and "on the whole.")

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    #4

    Re: Grammar Help

    [QUOTE=rajan;806488]

    Will it be right to say

    Being honest, I do not like him. He is too rude.


    ONLY A NON-TEACHER'S OPINION


    (1) In my opinion (opinion!!!), the answer is NO.

    (2) I think that "Being honest, I do not like him" = Because I am honest,

    I do not like him." But my being honest is NOT the reason that I don't like him.

    I don't like him because he is rude.

    (3) When I say "To be honest, I don't like him." I am saying:

    I have to be honest with you/ Honestly speaking, I do not like him.

    P.S. I found $100. Being honest, I took it to the police. = Because I am an honest

    person, I ....

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    #5

    Re: Grammar Help

    Dear Parser,

    I would like to ask further that "to be on safer side" also comes in this category, as you have explained. Further why cannot we use this phrase - to be on safe side


    Quote Originally Posted by rajan View Post
    Dear All,

    I have ready many times such type of sentences which starts like that.

    To my surprise, ................
    To be honest, ...........
    To the best of my knowledge, ....

    I tried to analyze, but could not be successful.

    How can we categorize these sentences and what t ype of phrases are these.

    Thanks & Regards
    Rajan
    Last edited by rajan; 03-Oct-2011 at 17:40.

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    #6

    Re: Grammar Help

    Quote Originally Posted by rajan View Post
    Dear Parser,

    I would like to ask further that "to be on safer side" also comes in this category, as you have explained. Further why cannot we use this phrase - to be on safe side

    NOT A TEACHER


    (1) I believe that the expression is "to be on the safe side":

    Our train leaves at 8:30 p.m. To be on the safe side, I plan to leave home an hour

    earlier than I did last time. I almost missed my train last time because the taxi

    got caught in traffic. I am not taking any chances this time.

    (2) A road has two sides. If the road does not have a sidewalk, a pedestrian must walk

    on the side facing oncoming automobiles. The government believes that is the safer

    side (because pedestrians can see the cars that are coming down the road).

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    #7

    Re: Grammar Help

    [QUOTE=TheParser;806482]
    Quote Originally Posted by rajan View Post


    To my surprise, ................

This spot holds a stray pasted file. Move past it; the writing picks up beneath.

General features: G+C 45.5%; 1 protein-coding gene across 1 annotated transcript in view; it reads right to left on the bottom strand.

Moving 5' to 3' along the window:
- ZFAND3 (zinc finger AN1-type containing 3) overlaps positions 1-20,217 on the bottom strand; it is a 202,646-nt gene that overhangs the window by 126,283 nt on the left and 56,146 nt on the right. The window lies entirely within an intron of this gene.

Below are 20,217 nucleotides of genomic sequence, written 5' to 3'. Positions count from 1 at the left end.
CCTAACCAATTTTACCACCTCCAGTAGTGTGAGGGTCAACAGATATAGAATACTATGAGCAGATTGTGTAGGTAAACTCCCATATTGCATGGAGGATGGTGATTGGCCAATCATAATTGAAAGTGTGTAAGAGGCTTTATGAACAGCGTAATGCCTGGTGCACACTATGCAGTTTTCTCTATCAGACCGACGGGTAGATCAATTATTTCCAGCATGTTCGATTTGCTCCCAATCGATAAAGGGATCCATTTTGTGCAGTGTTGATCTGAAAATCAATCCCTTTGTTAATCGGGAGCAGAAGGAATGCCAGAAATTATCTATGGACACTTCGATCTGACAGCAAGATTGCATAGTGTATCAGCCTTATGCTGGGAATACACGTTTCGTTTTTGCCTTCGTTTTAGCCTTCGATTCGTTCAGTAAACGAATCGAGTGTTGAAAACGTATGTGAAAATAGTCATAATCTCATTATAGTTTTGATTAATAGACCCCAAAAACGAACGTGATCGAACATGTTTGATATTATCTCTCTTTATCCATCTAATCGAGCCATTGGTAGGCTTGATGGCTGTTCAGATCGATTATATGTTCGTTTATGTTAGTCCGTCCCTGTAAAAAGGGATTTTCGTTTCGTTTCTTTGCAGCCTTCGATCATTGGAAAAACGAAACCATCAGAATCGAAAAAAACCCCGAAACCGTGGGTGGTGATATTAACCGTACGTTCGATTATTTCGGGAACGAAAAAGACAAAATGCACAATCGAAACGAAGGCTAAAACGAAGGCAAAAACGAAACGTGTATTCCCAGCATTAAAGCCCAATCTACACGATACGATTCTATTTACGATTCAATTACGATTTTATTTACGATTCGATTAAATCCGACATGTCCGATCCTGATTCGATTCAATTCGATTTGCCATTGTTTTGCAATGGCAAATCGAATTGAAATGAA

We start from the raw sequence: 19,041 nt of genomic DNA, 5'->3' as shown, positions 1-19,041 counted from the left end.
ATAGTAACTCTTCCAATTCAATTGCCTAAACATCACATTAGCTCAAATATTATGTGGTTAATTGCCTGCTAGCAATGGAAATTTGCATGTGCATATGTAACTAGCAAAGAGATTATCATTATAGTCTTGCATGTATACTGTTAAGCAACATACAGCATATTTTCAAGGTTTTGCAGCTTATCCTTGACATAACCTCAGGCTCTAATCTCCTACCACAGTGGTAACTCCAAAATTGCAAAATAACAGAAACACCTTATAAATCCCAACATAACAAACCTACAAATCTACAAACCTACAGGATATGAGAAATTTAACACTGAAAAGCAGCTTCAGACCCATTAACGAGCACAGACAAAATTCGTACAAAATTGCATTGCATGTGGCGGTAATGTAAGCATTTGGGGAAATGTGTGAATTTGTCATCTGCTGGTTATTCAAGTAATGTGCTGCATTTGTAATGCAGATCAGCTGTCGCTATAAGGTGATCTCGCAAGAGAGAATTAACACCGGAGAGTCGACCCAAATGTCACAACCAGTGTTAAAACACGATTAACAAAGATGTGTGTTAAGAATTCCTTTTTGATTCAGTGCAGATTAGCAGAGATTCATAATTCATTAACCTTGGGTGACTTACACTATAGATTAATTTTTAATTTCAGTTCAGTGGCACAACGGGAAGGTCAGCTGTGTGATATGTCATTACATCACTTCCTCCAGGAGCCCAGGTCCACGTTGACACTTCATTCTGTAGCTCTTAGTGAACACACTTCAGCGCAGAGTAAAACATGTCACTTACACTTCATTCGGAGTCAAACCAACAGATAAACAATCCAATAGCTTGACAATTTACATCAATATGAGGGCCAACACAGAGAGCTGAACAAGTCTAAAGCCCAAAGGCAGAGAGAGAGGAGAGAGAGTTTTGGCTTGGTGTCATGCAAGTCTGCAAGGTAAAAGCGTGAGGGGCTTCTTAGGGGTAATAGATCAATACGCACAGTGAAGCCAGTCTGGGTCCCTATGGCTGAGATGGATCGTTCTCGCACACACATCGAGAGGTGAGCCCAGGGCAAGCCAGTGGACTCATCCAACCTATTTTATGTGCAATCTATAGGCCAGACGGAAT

To be honest, ...........
    To the best of my knowledge, ....



    ONLY A NON-TEACHER'S OPINION


    (1) My favorite book calls these absolute (independent) constructions. That is,

    they do not belong grammatically to the following sentence. (If you deleted

    (erased) those absolute/independent constructions, your sentence would still be good

    English.) Those absolute constructions are a comment on what follows.

    (a) To my surprise, the usually noisy students were quiet today in class.

    (i) "To my surprise" is a prepositional phrase used "absolutely" or "independently."

    As you can see, it is a shorter (and more dramatic?) way to say "I was surprised that

    the usually noisy students were quiet today in class."

    (b) To be honest, I do not like him. He is too rude.

    (i) As you know, "to be" is an infinitive. So we can say that "to be honest" is an

    infinitive phrase being used absolutely or independently. I think that you could also

    express that idea like this: I am being honest: I do not like him. (Here is an example

    from Descriptive English Grammar by House and Harman: "To tell the truth, I

    positively dislike him.")

    (c) To the best of my knowledge, I have never seen her before.

    (i) As you now know, that is a prepositional phrase. It's a comment on "I have

    never seen her before." Grammatically speaking, there is no connection. But as

    Pence & Emery remind us in A Grammar of Present-Day English, there is, of course,

    a logical connection.

    (2) Tom: I hear that you have lost all of your money.

    Martha: Yes, I have.

    Tom: I'm so sorry.

    Martha: Thank you for your concern, but at any rate, I still have my good health.

    = Well, I am thankful that I still have my good health.

    (3) Mona: How do you like this school?

    Joe: Some of the teachers are a bit impatient.

    Mona: What about the cafeteria food?

    Joe: It's super!

    Mona: What about the girls?

    Joe: They're really beautiful!''

    Mona: Well, it seems to me that, on the whole, you have little to complain about,

    dude! = When you consider everything, you have little ....

    (Credit goes to Pence & Emery's book for the prepositional phrases "at any rate"

    and "on the whole.")
    I always learn from you, you simplify everything and give nice detailed answers, keep up the great work!
    Thank you so much.

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    #8

    Re: Grammar Help

    symaa, please don't quote long posts unless you are going to use them. Such quoting leads to a lot of unnecessary scrolling down

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    #9

    Re: Grammar Help

    Quote Originally Posted by fivejedjon View Post
    symaa, please don't quote long posts unless you are going to use them. Such quoting leads to a lot of unnecessary scrolling down
    Oh! excuse me for that, and it will be the last time to quote long post.